It is going to sting — particularly for households that took out a mortgage over the past year and have not built up large buffers in mortgage offset accounts. The RBA acknowledges this risk. But it also recognises average household balance sheets are in strong positions — many with solid buffers in mortgage offset accounts.

A cash rate closer to 3% by the end of the year? Market pricing is aggressive. But at the moment I wouldn’t rule anything out.

What does it mean for investors?

The questions for asset owners is: while markets are looking for another 3% of rate hikes in the next 12 months, is the economy ready for it? The RBA tried to imply the economy would be resilient. But the tide is now going out.
The first 1.5% of hikes will see belt-tightening, but probably no more. However the next 1.5% could see actual stress, especially in housing. This is an experiment the RBA hasn’t undertaken for more than a decade — and risks of a policy error are rising.

Central bank moves dominate investor sentiment

  • Local and global equity markets fell this week as US equity volatility and central bank rate rises hit investor sentiment.
  • US corporate profits are on track to rise 7% for the 1st quarter, which would be the lowest year on year earnings growth rate since the last quarter of 2020. Still, more than 80% of companies that have reported to date have beaten analyst expectations.

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The RBA has increased the cash rate by 0.25% to 0.35% at their May meeting.
The move was largely expected given the recent Q1 inflation print which came in higher than expected with headline inflation at 5.1% and underlying at 3.7%, noting that the RBA’s target is 2-3% underlying inflation through the cycle. The only call against a rate rise, a weak one at that, was that the RBA traditionally doesn’t move rates up or down in an election month.
A fair degree of change in the RBA’s statement versus last month caused a reasonable move across markets today. The degree of change in rhetoric was always going to be interesting in terms of a mea culpa and any forward guidance, and there was plenty of both.

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The effect of rising inflation

The word ‘inflation’ doesn’t only dominate business news headlines but finds its way into general news reports too. So, what is inflation and how does it affect you?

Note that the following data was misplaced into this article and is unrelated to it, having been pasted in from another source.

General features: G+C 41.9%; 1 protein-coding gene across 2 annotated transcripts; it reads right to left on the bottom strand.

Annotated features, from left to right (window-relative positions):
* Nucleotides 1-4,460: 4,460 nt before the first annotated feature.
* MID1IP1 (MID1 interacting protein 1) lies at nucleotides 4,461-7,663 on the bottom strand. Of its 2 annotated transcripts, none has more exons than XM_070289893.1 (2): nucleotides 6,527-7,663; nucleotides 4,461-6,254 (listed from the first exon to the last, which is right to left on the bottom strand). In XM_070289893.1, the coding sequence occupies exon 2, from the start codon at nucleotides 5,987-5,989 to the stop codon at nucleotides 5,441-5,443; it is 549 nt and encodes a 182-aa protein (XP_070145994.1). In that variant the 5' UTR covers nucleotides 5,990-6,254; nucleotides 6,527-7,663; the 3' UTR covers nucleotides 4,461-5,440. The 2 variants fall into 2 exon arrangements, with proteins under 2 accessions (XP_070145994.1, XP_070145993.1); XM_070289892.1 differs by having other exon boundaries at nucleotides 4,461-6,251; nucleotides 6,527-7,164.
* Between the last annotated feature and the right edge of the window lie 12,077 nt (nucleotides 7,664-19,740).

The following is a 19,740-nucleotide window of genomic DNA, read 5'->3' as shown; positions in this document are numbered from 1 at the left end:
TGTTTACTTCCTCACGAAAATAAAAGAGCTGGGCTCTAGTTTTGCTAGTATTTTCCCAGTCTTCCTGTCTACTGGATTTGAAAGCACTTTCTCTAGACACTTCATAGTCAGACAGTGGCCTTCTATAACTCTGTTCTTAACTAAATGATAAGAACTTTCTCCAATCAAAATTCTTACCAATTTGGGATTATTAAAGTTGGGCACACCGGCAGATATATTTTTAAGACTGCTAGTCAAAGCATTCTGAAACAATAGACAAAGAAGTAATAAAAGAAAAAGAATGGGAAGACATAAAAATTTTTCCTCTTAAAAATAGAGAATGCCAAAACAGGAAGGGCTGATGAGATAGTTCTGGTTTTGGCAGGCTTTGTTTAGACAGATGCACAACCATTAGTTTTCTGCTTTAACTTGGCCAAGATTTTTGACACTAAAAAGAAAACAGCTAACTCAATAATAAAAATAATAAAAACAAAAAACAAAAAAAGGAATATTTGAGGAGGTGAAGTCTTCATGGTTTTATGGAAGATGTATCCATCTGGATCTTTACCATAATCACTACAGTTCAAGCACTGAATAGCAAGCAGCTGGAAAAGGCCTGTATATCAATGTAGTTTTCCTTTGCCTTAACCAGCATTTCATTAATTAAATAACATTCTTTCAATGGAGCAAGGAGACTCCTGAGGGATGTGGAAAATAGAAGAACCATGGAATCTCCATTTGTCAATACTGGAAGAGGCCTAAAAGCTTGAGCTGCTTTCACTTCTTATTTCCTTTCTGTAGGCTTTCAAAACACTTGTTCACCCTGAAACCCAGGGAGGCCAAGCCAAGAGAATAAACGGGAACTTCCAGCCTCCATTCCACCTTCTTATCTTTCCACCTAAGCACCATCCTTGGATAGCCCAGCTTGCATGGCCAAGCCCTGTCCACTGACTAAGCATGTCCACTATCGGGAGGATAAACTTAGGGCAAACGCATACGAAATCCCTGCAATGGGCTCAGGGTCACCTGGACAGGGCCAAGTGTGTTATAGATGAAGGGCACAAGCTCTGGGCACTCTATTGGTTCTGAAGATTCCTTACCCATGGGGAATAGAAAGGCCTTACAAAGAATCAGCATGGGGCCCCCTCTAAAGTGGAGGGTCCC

In simple terms, inflation signifies a rise in the price of goods and services, meaning you pay more for every purchase you make.

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Aussie dollar falls on surging USD

  • Local and global stocks largely finished flat for the week as markets recovered from falls earlier in the week.
  • In local stock news, Coles Group announced March quarter sales up 3.9% to $9.3 billion, even as flooding in NSW and QLD forced the temporary closure of 130 stores.

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Last night’s Federal Budget contained several proposals that will impact personal financial planning advice.

Importantly, these proposals require the passage of legislation before they are implemented.

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The Reserve Bank of Australia decided to maintain the Cash Rate at 0.10%, as expected but decided to put an end to their asset-buying program (i.e. money printing) of $4 billion per week.
Interestingly, the Bank took the rather direct measure of very clearly dispelling any views or thoughts that an end to the asset-buying program would give a green light to near-term rate rises. They made it abundantly clear (literally spelled it out) in no uncertain terms that they will not increase the cash rate until actual inflation is sustainably within the 2-3% target range and that it was way too early to conclude that it was already sustainably within the band. They reiterated the uncertainties regarding how persistent high inflation will be given most of it is being caused by supply-side factors linked to the Covid health policy response.
Wages growth is what they’re focused on, with current growth alone not sufficient to meet their inflation targets.

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RBA Decision December 2021

At their December meeting, the Reserve Bank of Australia (RBA) maintained their policy settings – ie. the cash rate target at 0.10% and will continue to purchase government bonds (print money) at a rate of $4 billion a week until at least mid-February 2022.